• 29. Mohammed Almuzian, University of Glasgow 28 LATERAL OPEN BITE:For each maxillary tooth (from the first premolar to third molar) in an open bite relationship with the lower arch, 2 points are scored per mm. of open bite for each tooth. CROWDING:When scoring crowding, the most crowded dental arch is considered. From 1 to 3 mm. one point is scored;from 3.1 - 5 mm. 2 points are scored;from 5.1 - 7 mm. 4 points are scored. If the crowding is greater than 7 mm. 7 points are scored. OCCLUSION:When scoring occlusion, the Angle classification is used. If the mesiobuccal cusp of the maxillary first molar occludes with the buccalgroove of the mandibular first molar or anywhere between the buccalgroove and the mesiobuccal cusp (cusp to cusp or end on), no points are scored. If the occlusal relationship is end on (cusp to cusp) class II or III, then 2 points are scored per side. If the relationship is a full class II or III, then 4 points are scored per side. If the relationship is greater or beyond class II or III, then 1 additional point is scored per mm. for each side. LINGUAL POSTERIOR CROSSBITE:For each maxillary posterior tooth in lingual crossbite(from the first premolar to the third molar), 1 point is scored. BUCCAL POSTERIOR CROSSBITE:For each maxillary posterior tooth (from the first premolar to the third molar) in complete buccal crossbite, 2 points are scored. CEPHALOMETRICS:If the ANB angle is greater than 5.5 degrees or less than -1.5 degrees, 4 points are scored. Foreach additional degree above or below these values, an additional point is scored.
  • 30. Mohammed Almuzian, University of Glasgow 29 If the SN-Go-Gnangle is between 27 and 37 degrees, zero points are scored. If the SN-Go-Gnangle is greater than 37 degrees, then 2 points are scored for each additional degree above 37. If the SN-Go-Gnangle is less than 27 degrees, then 1 point is scored for each additional degree below 27. If the lower incisor to GoGn angle is greater than 98 degrees, then 1 point is scored for each additional degree above 98. OTHER:At the discretion of the examiner an additional 2 points may be awarded for each of the following conditions:  Missing teeth (except for third molars)  Supernumerary teeth  Impactions (except for third molars)  Ectopic eruption  Anomalies of tooth size and shape  Dental midline discrepancies greater than 3 mm.  Skeletal asymmetries (involving dental compensation for case completion) Disadvantagesof ABO DI  Complicated  Time consuming  Relies on cephs, expensive, time consuming, irradiation, reproducibility  Reproducibility Advantages of ABO DI o Detailed/comprehensive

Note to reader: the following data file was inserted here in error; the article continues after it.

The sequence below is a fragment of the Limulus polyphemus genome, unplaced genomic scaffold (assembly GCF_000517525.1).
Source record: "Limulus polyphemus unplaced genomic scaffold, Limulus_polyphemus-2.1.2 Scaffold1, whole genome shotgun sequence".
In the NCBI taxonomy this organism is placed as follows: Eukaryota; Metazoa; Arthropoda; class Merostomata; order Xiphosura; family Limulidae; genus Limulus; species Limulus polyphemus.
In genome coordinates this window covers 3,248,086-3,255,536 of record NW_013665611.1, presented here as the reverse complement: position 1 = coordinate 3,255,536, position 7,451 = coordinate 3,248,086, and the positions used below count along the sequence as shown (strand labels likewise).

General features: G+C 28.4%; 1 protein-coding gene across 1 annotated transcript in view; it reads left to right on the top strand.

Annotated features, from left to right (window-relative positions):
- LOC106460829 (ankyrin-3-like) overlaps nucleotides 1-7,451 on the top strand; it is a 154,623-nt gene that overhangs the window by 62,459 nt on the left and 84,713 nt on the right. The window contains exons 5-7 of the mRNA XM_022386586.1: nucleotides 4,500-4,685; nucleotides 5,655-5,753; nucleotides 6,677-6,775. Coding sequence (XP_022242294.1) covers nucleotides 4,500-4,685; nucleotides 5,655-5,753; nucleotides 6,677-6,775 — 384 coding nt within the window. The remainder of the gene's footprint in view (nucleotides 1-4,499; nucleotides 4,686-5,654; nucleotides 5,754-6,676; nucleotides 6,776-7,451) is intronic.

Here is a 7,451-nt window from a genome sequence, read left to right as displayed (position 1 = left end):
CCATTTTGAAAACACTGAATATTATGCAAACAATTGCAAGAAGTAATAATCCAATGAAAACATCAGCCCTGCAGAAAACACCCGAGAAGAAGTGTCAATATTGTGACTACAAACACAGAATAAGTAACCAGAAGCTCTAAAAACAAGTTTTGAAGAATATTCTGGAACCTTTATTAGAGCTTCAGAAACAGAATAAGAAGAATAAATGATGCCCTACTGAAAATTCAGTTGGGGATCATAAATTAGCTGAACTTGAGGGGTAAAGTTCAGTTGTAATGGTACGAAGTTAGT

• 31. Mohammed Almuzian, University of Glasgow 30 o Measures case complexity-link this to who should treat the case, and case suitability for examinations, remember that difficulty is elusive and subjective.